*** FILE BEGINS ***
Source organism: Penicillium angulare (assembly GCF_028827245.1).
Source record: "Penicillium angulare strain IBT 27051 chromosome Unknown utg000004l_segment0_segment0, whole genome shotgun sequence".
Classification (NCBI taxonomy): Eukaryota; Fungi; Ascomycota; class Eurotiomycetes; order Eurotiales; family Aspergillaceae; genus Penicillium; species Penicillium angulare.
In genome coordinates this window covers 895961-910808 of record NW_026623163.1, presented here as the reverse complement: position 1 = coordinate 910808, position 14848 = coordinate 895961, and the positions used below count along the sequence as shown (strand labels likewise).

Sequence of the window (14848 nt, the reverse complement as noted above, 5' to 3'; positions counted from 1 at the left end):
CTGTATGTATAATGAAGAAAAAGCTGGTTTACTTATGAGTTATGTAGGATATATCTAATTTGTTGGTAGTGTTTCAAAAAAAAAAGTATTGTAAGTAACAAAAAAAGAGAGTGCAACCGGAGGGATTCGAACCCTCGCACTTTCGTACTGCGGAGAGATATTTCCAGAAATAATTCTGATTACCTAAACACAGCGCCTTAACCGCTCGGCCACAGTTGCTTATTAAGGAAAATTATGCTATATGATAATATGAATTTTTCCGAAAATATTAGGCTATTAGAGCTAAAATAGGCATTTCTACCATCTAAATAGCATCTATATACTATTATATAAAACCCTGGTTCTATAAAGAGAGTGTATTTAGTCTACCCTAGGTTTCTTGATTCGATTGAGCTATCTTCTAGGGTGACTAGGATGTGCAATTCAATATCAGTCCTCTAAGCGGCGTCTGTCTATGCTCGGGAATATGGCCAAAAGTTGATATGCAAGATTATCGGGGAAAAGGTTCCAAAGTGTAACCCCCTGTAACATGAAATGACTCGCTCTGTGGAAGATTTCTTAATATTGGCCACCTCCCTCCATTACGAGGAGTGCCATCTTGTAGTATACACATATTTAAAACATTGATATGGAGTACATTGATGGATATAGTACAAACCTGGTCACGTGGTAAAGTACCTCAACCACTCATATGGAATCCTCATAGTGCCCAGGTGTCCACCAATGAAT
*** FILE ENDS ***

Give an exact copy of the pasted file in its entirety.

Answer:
Source organism: Penicillium angulare (assembly GCF_028827245.1).
Source record: "Penicillium angulare strain IBT 27051 chromosome Unknown utg000004l_segment0_segment0, whole genome shotgun sequence".
Classification (NCBI taxonomy): Eukaryota; Fungi; Ascomycota; class Eurotiomycetes; order Eurotiales; family Aspergillaceae; genus Penicillium; species Penicillium angulare.
In genome coordinates this window covers 895961-910808 of record NW_026623163.1, presented here as the reverse complement: position 1 = coordinate 910808, position 14848 = coordinate 895961, and the positions used below count along the sequence as shown (strand labels likewise).

Sequence of the window (14848 nt, the reverse complement as noted above, 5' to 3'; positions counted from 1 at the left end):
CTGTATGTATAATGAAGAAAAAGCTGGTTTACTTATGAGTTATGTAGGATATATCTAATTTGTTGGTAGTGTTTCAAAAAAAAAAGTATTGTAAGTAACAAAAAAAGAGAGTGCAACCGGAGGGATTCGAACCCTCGCACTTTCGTACTGCGGAGAGATATTTCCAGAAATAATTCTGATTACCTAAACACAGCGCCTTAACCGCTCGGCCACAGTTGCTTATTAAGGAAAATTATGCTATATGATAATATGAATTTTTCCGAAAATATTAGGCTATTAGAGCTAAAATAGGCATTTCTACCATCTAAATAGCATCTATATACTATTATATAAAACCCTGGTTCTATAAAGAGAGTGTATTTAGTCTACCCTAGGTTTCTTGATTCGATTGAGCTATCTTCTAGGGTGACTAGGATGTGCAATTCAATATCAGTCCTCTAAGCGGCGTCTGTCTATGCTCGGGAATATGGCCAAAAGTTGATATGCAAGATTATCGGGGAAAAGGTTCCAAAGTGTAACCCCCTGTAACATGAAATGACTCGCTCTGTGGAAGATTTCTTAATATTGGCCACCTCCCTCCATTACGAGGAGTGCCATCTTGTAGTATACACATATTTAAAACATTGATATGGAGTACATTGATGGATATAGTACAAACCTGGTCACGTGGTAAAGTACCTCAACCACTCATATGGAATCCTCATAGTGCCCAGGTGTCCACCAATGAAT